Blantyre – There was an eerie atmosphere in Malawi’s major cities as South African-owned chain stores closed and tightened security amid calls by consumer rights groups for a boycott on what some people dubbed “Black Friday”.

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Shops like Pep Stores, Shoprite and Game remained closed in the commercial capital, Blantyre, the eastern city of Zomba, the capital, Lilongwe, and the northern city of Mzuzu.

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Heavily armed police officers patrolled car parks, frisking anyone who wanted to enter the stores.

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“We have Pep Stores and Shoprite here in Mzuzu – they are both closed and armed police are all over,” journalist Winnie Botha said from the northern city.

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In Blantyre, the largest commercial city, heavily armed police officers in armoured vehicles were stationed on strategic corners of the Chichiri Shopping Mall where Game, Shoprite and Pep Stores are located.

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“We were asked to wear our uniforms and report for duty, but the bosses said we’re not opening,” said Bridget, a shop attendant at Shoprite.

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Consumer rights activist John Kapito, executive director of the Consumers Association of Malawi, said in Lilongwe that all Game, Shoprite and Pep Stores outlets were closed.

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“We want to send a symbolic message to South Africa that there must be a symbiotic relationship among countries in Africa.

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“South Africans cannot chase us from their country and expect us to help them grow their economy by patronising their shops and goods.”

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Kapito said there would be no demonstrations, to prevent rogue elements hijacking such events and looting shops.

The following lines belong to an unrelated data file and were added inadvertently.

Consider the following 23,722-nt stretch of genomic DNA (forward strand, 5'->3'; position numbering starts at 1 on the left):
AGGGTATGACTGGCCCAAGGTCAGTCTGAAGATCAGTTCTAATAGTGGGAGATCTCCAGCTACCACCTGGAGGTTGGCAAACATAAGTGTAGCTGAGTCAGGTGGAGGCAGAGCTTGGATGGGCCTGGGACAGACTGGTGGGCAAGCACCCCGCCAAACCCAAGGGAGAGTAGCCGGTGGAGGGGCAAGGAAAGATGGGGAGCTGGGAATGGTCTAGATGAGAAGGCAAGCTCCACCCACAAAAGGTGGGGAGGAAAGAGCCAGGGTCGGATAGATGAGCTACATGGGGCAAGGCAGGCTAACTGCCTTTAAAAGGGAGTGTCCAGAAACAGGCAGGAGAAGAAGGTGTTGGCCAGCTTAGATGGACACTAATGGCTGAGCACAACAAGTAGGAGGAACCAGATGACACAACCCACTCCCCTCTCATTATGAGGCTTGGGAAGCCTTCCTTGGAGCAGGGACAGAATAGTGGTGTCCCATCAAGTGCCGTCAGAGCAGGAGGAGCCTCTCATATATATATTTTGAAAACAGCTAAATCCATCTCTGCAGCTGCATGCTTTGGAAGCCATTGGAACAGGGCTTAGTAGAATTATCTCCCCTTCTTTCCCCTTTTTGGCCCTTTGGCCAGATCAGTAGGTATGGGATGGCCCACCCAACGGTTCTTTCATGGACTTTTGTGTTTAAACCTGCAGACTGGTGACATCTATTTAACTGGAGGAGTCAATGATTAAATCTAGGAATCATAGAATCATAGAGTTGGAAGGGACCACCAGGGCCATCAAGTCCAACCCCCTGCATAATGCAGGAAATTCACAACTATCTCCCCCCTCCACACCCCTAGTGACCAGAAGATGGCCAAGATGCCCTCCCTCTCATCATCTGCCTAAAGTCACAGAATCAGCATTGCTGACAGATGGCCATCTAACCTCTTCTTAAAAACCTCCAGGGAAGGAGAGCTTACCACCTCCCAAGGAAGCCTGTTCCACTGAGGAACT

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The government has become embroiled in a row with transport operators about its decision to hire South African buses to bring Malawians stranded by the violence home from South Africa. Malawian bus owner Mike Mlombwa said it did not make sense to hire South African buses.

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“These people do not want us in their country and yet we are giving them business. It doesn’t make sense. We could have done the job,” said Mlombwa, who also heads the Indigenous Business Association of Malawi.

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But Information Minister Kondwani Nankhumwa defended the government’s decision to hire South African buses.

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“Looking at the urgency of the situation, it could have taken a lot of time for Malawian buses to reach South Africa. Besides, the South African buses were cheaper,” he said.

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Nankhumwa said that while Malawian transport operators quoted 8.1 million Malawi kwacha (about R218 000), South African operators charged the government 3.1 million kwacha.

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South African High Commissioner to Malawi Cassandra Mbuyane-Mokone, who was petitioned by a civil society group on Tuesday, has condemned the xenophobic attacks in South Africa.

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“We would like to strongly state our condemnation of the attacks on foreign nationals in South Africa,” she said in a statement she read to the media in Lilongwe yesterday.

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“We would like to state that most South Africans are not xenophobic.”

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The first group of 390 Malawians fleeing the xenophobic attacks arrived in Malawi on Monday night in six buses.

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A further 509 left Durban on Tuesday in eight buses. They were expected in Malawi yesterday.

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“When the buses reached Beitbridge (the South African-Zimbabwean border post) they found 23 Malawians without passports whom someone had picked up in Germiston on the East Rand and dumped there,” said Nankhumwa.

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“These, too, were squeezed into the eight buses, taking the number of passengers to 532.”

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Many young Malawians trek to South Africa each year in search of work.